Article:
Globally, the total confirmed cases of Covid-19 have reached over 231,895,000, with more than 4,749,000 deaths reported.
In the United States, cases of Covid-19 have been increasing since the beginning of the summer.
On average, there have been 156,000 daily new cases of Covid-19 reported during September in the US, this is up from 13,000 daily cases in June this year.
Some 56% of the US population have now been fully vaccinated which may not be enough to control the infection surge.
As the travel restrictions for vaccinated foreign visitors have been lifted in the US, there is concern that cases may rise, among unvaccinated and vaccinated populations.
Preliminary evidence suggests that the third dose of a Covid-19 vaccine prolongs immunity and reduces the severity of Covid-19 infection.
As many developed countries, such as the US, Israel and South Korea, have a surplus supply of vaccines, they have authorized the rollout of booster doses of the Covid-19 vaccine for the elderly and high-risk populations.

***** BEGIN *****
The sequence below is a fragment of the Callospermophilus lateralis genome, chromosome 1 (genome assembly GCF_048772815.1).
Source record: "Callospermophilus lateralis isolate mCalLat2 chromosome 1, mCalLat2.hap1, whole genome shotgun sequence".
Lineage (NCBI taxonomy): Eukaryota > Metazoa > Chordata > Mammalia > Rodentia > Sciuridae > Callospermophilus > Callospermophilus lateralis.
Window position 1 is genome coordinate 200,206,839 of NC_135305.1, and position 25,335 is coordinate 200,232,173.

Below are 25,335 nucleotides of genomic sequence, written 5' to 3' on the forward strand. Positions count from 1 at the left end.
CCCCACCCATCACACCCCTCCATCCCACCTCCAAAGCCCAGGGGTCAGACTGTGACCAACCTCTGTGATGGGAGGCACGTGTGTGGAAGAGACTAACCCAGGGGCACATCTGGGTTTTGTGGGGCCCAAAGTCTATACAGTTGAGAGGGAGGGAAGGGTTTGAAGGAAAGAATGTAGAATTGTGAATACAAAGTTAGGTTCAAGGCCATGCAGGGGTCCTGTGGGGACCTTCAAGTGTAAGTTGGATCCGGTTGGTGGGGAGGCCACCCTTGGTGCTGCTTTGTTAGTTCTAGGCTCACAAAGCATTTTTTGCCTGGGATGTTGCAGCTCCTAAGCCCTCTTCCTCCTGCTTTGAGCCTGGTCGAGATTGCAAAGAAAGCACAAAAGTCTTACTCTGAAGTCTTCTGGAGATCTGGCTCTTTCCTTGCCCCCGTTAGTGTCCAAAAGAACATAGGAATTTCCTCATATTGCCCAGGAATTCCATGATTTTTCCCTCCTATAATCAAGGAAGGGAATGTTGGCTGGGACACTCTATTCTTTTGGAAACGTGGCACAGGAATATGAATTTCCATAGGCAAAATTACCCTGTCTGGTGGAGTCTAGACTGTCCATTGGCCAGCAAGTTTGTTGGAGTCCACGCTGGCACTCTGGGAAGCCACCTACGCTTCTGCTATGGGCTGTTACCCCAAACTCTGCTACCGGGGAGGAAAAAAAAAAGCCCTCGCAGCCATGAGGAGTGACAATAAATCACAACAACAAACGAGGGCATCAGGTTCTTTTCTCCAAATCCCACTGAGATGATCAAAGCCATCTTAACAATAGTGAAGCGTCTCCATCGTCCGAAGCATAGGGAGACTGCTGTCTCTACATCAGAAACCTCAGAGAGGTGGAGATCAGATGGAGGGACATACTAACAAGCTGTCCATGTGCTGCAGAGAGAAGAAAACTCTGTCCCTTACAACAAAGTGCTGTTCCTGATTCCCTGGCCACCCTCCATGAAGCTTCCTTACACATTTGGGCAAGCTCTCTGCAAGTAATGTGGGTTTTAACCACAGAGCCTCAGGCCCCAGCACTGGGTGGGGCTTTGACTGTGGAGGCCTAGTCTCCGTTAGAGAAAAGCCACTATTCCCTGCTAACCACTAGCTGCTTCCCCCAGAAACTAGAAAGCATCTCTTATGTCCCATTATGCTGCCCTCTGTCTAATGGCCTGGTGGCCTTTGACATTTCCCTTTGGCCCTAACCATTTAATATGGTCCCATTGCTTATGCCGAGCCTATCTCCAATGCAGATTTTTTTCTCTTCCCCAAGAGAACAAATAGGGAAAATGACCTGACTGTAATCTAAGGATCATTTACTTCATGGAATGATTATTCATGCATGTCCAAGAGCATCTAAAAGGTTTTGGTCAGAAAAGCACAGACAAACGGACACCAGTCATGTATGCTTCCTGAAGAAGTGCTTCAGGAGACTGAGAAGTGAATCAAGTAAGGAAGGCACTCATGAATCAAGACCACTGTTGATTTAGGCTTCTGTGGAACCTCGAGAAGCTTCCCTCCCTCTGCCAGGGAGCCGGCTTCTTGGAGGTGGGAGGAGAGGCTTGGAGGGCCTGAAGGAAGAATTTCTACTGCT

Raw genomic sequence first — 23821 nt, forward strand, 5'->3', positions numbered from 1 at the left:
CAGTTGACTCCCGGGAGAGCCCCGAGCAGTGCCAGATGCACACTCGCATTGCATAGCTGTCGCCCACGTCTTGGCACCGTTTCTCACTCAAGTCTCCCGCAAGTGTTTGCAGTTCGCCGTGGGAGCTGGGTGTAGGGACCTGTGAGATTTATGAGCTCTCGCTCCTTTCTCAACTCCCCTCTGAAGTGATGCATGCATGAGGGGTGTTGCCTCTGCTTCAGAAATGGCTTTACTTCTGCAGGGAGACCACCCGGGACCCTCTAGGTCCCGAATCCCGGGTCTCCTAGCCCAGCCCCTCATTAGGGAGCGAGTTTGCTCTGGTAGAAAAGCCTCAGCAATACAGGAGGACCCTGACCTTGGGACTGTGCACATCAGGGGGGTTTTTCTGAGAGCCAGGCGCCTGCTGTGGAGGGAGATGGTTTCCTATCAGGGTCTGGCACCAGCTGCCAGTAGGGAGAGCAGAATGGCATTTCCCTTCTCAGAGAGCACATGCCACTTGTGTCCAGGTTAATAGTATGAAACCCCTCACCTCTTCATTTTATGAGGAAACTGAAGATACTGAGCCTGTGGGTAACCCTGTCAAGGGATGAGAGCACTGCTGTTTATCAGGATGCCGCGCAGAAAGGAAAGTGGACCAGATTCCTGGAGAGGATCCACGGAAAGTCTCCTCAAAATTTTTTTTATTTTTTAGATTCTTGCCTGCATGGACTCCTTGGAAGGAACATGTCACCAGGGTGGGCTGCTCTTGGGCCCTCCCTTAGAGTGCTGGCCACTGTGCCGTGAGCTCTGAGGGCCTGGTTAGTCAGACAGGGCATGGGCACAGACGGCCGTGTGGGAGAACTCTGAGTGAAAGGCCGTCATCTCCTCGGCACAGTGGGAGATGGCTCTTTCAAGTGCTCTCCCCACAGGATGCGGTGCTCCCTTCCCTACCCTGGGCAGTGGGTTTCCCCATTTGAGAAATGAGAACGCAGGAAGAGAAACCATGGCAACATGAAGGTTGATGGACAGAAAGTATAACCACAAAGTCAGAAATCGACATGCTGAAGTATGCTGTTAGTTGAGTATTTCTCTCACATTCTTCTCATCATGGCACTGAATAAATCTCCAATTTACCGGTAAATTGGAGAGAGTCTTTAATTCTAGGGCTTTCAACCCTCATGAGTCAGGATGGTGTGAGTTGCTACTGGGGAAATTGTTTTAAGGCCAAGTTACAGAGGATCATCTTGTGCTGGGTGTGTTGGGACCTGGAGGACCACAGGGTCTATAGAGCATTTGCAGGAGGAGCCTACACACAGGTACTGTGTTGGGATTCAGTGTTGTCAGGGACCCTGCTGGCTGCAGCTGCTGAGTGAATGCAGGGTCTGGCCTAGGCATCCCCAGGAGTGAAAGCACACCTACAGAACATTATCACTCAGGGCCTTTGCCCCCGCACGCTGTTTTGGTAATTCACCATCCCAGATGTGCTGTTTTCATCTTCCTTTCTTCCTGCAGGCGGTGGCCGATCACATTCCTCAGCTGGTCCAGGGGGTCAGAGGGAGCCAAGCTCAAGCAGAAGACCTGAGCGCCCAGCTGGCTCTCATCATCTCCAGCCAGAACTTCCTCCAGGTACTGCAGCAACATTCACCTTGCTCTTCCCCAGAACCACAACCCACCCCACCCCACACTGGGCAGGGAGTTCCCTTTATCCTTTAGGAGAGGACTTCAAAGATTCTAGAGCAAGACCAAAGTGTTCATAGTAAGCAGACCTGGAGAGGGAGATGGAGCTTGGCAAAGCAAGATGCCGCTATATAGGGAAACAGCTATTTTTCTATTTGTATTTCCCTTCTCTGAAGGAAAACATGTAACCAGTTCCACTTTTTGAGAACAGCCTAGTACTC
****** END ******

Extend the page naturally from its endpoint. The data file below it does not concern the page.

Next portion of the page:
This will likely reduce the surge of Covid-19 infections that are anticipated as travel restrictions are further modified in different ways across these countries, including allowing vaccinated foreign visitors, allowing larger vaccinated tourist groups, and expanding the list of countries that are allowed entry.
In South Sudan, there have been over 11,000 total confirmed cases of Covid-19 reported, and after several months of lockdown restrictions, daily new infections are now averaging at around 60 cases per day.
While the current situation is relatively under control, South Sudan is one of the poorest countries in the world, and much of their healthcare budget is provided through financial aid; this has restricted their ability to rollout vaccinations.
Less than 1% of South Sudanese individuals are fully vaccinated; so, it is likely that daily new cases will increase, especially with the circulation of the highly infectious Delta variant.
The World Health Organization has suggested that wealthier nations hold off on administering booster vaccinations until developing countries have higher vaccination coverage.
Despite claims that developed countries will be donating vaccines to less developed countries, it is unlikely that this will happen on a large scale until wealthier countries reach a level of herd immunity.
Anna Moody, MRES, Epidemiologist at GlobalData